Friday, April 9, 2010
Shoe-horned, Slammed, or Slid- Music in Audio Drama
Some feel music is a requirement or a necessity. But the wrong kind of music is worse than having no music at all.
Music must fit the theme of the story. Of all the elements of drama production, music is the most typified.
Do not consider telling an epic mythic story with a single squeeze box organ. Also, do not consider a cyber-punk science fiction tale with a wood flute. The use of instrument, the genre, and the placement all make a huge difference in an audio theater performance.
Instruments- Consider a couple of elements here. The instruments that are used will bring out various moods. Blaring trumpets rarely signify sad stories. Single violins rarely signify joy. In combination with an orchistra however they compliment each other quite well. Full orchistra productions are usually the most coveted musical scores and are often the most costly. They present entire kingdoms of sound. When looking as to what instruments are helpful, have an ear for what has been done in movies and television. There's a reason why so many early family sitcoms have sung themes- they produce a kind of familiarity that people attribute to the families they invite into their living room each week. The classic All in the Family theme introduced the mood of the characters and their reluctance to be involved in the changing times. Where as Growing Pains "Show me that smile" was a catch phrase much like Family Ties' "What would we do Baby, without us?" were both there to remind people how families stick together through all kinds of hardship. And of course the iconic theme from Firefly continues the frontier western tone while the lyrics talk about "take the sky from me". Whether its lyrics and the human instrument, electronic compilations or quintets, the intruments matter.
Genre- While instruments alone help identify genre, they don't isolate the genre entirely. The instrumentation from Kingdom of Heaven and that of Star Wars are nearly identical and yet as adventure tales they couldn't be more different. Rent a fistful of popular horror movies, science fiction action adventures, dramatic period pieces, and sophomoric comedies. You'll discover themes that seem to run through each genre. Listen to them and get an idea of what works. If you open a comedy up with a horror theme, you set your listeners up for a parody. They will expect it coming. If you do the reverse, you're setting your listening audience for at best a black comedy or comedy-horror. Genre music sets your characters into the mood of a play far more effectively than a title, or even a well composed introductory narration.
Placement- Perhaps the greatest of sins in music beyond poor choice, is poor placement of a choice. Old time movies by modern standards come across as melo-dramas even if that was not their intent because the music scores are so intrusive. They drown out the story in a torrent of flowery theme. Recognizable themes of music should seep in like a leaky house so that the listeners are not quite aware of the music initially, but become wedded to reoccuring phrases with characters and moments first on a subconscious level. Most people could not tell you when the Vader March enters in Star Wars, but know that it heralds the approach of the dark Lord of the Sith. The romantic themes are similarly not memorized but are recognized in the scenes when they appear. When played outside of the movie itself, they present memories of the characters themselves more so than the scenes in which they represent.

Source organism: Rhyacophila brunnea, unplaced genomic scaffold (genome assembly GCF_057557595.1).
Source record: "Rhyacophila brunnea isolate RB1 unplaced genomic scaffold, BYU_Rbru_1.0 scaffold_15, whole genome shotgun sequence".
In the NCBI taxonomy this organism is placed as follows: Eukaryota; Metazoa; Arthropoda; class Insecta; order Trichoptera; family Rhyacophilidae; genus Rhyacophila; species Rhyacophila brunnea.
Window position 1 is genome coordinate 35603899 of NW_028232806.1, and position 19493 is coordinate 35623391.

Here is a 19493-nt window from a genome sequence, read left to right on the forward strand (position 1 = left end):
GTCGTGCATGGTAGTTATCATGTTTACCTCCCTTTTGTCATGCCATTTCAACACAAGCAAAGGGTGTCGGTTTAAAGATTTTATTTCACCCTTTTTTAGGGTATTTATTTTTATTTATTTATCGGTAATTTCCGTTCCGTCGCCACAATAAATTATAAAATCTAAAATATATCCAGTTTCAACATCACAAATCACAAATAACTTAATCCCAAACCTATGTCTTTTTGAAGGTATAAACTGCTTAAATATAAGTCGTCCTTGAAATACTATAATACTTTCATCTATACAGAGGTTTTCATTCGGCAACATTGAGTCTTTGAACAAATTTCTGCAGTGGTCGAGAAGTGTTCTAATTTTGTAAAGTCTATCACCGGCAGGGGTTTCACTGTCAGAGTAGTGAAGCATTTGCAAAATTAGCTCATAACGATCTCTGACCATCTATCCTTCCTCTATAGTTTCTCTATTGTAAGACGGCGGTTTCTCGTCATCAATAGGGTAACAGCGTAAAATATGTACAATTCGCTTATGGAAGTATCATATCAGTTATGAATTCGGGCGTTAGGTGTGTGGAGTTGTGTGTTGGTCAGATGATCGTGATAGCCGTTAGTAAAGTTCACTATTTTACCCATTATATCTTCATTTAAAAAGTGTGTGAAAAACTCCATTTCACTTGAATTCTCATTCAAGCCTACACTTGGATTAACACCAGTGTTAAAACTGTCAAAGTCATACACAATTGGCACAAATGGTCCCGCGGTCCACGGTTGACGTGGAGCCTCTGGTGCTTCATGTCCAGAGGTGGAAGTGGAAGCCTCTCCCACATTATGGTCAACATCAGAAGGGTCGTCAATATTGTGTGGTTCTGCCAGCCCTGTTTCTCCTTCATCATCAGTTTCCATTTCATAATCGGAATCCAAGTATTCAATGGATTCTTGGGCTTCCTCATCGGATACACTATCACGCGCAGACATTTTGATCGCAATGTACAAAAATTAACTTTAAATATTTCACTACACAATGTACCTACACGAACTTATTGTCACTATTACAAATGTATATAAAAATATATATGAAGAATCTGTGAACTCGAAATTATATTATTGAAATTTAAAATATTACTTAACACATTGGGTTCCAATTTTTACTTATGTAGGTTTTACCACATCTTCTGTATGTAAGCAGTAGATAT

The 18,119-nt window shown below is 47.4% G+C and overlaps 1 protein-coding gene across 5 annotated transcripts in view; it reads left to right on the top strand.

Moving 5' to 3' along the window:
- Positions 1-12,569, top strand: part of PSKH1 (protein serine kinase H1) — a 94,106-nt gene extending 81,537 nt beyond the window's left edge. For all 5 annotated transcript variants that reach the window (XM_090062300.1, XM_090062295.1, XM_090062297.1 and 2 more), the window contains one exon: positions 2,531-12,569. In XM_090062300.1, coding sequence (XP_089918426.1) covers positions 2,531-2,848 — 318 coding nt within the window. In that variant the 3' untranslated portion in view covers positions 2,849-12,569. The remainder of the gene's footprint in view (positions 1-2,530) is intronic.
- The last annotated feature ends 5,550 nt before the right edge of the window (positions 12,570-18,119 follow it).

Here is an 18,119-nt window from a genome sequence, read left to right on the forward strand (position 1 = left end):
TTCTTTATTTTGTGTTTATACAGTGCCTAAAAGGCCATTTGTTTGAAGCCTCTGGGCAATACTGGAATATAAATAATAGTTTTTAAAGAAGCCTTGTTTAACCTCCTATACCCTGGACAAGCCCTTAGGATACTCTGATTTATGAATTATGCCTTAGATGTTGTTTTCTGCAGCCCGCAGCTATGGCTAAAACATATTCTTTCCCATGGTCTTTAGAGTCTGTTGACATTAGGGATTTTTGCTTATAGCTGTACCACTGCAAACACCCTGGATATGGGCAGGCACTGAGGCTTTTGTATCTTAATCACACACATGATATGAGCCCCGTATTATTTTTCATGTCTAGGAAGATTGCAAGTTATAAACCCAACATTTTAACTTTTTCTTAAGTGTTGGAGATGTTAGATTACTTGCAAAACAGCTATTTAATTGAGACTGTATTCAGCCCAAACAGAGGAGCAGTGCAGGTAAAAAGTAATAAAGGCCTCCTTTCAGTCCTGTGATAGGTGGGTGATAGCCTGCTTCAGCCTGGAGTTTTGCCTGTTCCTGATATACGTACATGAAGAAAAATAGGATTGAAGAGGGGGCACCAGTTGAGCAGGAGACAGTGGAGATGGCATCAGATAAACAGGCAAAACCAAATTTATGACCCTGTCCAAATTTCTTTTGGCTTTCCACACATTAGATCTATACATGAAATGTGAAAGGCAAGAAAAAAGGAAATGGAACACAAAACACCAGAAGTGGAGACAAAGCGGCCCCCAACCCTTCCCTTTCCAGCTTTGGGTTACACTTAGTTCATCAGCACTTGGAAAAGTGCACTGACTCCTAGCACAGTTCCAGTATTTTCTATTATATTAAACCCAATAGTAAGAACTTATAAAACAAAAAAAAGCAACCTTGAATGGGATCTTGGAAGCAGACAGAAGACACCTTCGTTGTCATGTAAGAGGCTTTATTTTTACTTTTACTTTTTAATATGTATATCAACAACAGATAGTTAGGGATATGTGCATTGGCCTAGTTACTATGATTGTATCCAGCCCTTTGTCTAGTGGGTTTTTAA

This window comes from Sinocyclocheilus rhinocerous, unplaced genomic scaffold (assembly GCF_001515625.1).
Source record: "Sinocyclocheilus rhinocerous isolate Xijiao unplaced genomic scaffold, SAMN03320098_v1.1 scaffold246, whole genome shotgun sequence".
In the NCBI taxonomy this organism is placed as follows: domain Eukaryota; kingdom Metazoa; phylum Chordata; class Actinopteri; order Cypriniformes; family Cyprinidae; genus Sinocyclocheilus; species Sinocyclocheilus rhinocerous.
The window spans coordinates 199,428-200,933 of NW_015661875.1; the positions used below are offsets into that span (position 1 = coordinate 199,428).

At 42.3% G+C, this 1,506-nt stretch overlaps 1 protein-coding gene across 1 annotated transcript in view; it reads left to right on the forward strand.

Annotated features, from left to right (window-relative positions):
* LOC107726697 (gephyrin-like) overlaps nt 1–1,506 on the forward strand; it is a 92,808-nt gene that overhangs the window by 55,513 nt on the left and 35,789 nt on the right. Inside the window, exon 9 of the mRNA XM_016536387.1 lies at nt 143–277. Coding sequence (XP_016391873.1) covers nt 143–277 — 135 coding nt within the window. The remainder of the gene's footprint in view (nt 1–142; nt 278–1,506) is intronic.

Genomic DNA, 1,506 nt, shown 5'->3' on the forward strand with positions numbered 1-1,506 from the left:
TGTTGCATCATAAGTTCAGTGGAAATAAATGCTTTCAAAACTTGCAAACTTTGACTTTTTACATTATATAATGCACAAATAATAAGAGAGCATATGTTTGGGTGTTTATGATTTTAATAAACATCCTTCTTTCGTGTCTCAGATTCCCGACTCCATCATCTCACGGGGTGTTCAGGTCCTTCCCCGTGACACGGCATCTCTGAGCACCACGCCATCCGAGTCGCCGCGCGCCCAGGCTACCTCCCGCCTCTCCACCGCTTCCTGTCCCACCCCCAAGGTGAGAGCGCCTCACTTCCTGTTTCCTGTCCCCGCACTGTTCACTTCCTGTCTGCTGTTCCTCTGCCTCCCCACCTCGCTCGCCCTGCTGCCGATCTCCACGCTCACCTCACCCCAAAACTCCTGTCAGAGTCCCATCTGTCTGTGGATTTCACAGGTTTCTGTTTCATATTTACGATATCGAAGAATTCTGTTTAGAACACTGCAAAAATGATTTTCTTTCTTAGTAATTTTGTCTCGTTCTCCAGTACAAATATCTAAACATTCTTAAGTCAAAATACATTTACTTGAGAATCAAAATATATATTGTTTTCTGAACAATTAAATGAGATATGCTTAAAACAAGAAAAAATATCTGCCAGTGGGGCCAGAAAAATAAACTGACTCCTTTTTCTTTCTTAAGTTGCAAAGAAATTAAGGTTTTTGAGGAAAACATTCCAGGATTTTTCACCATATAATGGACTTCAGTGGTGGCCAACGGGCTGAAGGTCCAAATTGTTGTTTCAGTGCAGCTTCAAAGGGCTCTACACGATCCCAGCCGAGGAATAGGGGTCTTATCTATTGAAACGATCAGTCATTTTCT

Finally, the use of music has really three main purposes: Themes, Stings, Mood and Arias. Each has their own purpose. Themes help tie a tone to a play or series and create a fingerprint sound for listeners. They can, as the Firefly theme become an anthem for the fans. Stings help punctuate and differentiate between scene changes. They can be more effective than fading the noise of a scene or dropping in seconds of silence, because they keep the plot moving. Mood music is the hardest to properly pull off because it is the least intrusive. Mood music works best as very simplified tones, usually one or two notes, or slight underscored music pieces without melodies that would draw attention away from the scene. The best mood music creates an emotional moment without drawing attention to itself. Arias (or Arie) is my term for those songs that appear in the middle of a scene. Used really effectively in visual mediums and poorly in audio dramas, the job of an aria is to give depth to a scene through a parallel musical message. In movies this is done while showing some kind of montage.
I added Aria to the list because I've heard far too many of those in audio drama recently. While there are exceptions, an aria in an audio drama is a clue that the author/producers do not understand the medium. They are trying to shoe-horn in music where it doesn't belong. Worse still are those audio dramas that have little or no story in an attempt to slam music in instead. Those are signifiers that the author/producers would rather be making music videos instead of audio drama.
Contrary to some popular opinion, Audio Drama does not need music. Good audio drama can be made better with the right application of music, but great audio drama can be made trash by the wrong application of music. Considering the danger of making mistakes, be certain you know how, where and when to put music into your show before you do.